When trying to solve Ax = b, we are trying to find an x such $x=A^{-1}b$. Or perhaps we should say that we try to find the common point x of the hyperplanes defined by $a_{i}x=b_{i}$, where $a_{i}$ is the i-th row of A and $b_i$ is the i-th component of b. This hyperplane can be written as $B_{i}=\{x:a_{i}x-b_i=0\}$ but I like to present it in a “simpler” way, like this,

$B_{i} = \{x: \left (x^{T}-\frac{b_ia_{i}^T}{\|a_{i}\|^2}\right)a_{i}=0\},\ i=1,2,\ldots,n$

Stating it in this way exposes the role of $a_i$ as a normal vector of the hyperplane passing from $\frac{b_ia_{i}^T}{\|a_{i}\|^2}$. It also enables us to find the projection of a vector y onto that hyperplane by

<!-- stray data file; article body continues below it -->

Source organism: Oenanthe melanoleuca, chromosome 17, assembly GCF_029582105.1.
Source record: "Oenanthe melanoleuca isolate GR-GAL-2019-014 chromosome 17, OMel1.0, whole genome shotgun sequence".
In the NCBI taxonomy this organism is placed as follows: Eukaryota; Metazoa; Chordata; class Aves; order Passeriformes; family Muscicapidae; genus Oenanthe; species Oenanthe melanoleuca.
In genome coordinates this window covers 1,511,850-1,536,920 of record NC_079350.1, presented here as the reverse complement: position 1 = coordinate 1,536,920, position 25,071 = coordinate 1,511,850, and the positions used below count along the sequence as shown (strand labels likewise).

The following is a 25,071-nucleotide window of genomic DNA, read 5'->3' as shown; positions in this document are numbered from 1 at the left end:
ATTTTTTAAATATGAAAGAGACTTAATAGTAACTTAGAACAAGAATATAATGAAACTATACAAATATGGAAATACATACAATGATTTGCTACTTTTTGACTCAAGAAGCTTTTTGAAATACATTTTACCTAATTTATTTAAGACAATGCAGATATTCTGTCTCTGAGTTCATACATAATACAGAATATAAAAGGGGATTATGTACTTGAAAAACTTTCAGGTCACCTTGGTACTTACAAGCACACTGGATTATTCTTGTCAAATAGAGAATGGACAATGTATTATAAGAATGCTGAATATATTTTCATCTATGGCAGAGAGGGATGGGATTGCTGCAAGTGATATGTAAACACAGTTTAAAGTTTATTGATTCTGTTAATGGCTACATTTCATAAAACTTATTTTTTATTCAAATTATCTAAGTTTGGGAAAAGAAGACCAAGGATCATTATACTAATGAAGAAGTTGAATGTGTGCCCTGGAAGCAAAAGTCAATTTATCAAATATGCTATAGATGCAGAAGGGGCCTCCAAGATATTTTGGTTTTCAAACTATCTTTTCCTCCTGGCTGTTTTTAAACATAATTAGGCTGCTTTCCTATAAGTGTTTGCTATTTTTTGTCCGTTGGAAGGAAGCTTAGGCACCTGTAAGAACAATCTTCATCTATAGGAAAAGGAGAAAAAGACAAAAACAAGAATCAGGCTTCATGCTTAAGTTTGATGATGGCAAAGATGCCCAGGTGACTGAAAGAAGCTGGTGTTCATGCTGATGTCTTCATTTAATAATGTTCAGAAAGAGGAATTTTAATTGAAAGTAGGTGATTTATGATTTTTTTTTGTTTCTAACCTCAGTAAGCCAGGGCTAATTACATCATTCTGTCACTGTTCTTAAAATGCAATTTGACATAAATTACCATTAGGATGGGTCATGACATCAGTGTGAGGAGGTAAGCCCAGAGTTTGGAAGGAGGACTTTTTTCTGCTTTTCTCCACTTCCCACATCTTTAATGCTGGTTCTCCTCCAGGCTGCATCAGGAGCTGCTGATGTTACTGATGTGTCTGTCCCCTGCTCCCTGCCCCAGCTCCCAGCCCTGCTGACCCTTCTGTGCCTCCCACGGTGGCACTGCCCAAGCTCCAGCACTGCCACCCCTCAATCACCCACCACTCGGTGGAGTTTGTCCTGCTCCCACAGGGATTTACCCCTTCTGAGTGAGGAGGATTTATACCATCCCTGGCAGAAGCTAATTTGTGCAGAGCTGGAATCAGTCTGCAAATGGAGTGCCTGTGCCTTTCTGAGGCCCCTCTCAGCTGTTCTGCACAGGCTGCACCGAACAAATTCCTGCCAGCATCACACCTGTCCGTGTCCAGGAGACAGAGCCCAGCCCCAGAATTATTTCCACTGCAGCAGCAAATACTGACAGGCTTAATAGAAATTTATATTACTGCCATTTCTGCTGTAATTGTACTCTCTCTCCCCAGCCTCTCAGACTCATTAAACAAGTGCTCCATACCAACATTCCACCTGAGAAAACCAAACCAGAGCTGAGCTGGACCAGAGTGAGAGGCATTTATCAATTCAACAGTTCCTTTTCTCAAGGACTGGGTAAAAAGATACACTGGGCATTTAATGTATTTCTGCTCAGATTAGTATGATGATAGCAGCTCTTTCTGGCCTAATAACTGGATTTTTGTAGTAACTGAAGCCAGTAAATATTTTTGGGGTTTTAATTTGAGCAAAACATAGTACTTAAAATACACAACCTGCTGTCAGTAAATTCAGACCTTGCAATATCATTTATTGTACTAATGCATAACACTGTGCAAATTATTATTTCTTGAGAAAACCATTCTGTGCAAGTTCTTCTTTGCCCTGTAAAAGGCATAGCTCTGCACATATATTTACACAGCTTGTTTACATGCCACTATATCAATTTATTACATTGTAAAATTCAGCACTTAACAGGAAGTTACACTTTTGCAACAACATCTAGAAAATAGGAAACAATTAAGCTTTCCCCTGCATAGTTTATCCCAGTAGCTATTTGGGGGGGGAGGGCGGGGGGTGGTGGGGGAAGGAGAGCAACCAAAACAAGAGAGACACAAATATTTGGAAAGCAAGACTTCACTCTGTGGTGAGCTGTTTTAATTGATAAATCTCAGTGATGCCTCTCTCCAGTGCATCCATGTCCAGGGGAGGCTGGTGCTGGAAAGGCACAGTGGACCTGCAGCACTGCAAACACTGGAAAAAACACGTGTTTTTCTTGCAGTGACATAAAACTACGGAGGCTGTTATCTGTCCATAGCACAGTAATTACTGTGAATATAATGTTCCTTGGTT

$P_{i}(y)=y+\left(b-y^{T}a_{i})\right)\frac{a_{i}}{\|a_{i}\|^2}$

By now, you probably have guessed what we are working on to. We are gonna start from a point $x_0$ and start projecting it onto the different hyperplanes until we get the common point of the hyperplanes, which is a solution vector of the system Ax = b! Earlier we said that to apply the alternating projection method we need convex and closed sets and we are in luck since our hyperplanes are closed and affine. The definition of an affine set is the same with that of a convex set with a twist; t now can be any real number. A trivial affine set is a line. Check also that an affine set in $\mathbb{R}^{n}$ has to be unbounded in at least one dimension.

Visualizing the algorithm

So, the easier thing we can do is pick an easy problem for which we can visualize what’s happening. So, let’s fix A and b, $A=\begin{pmatrix}1& 1\\2&5\end{pmatrix}$, $b=\begin{pmatrix}1\\1\end{pmatrix}$ and let’s write our algorithm for finding x.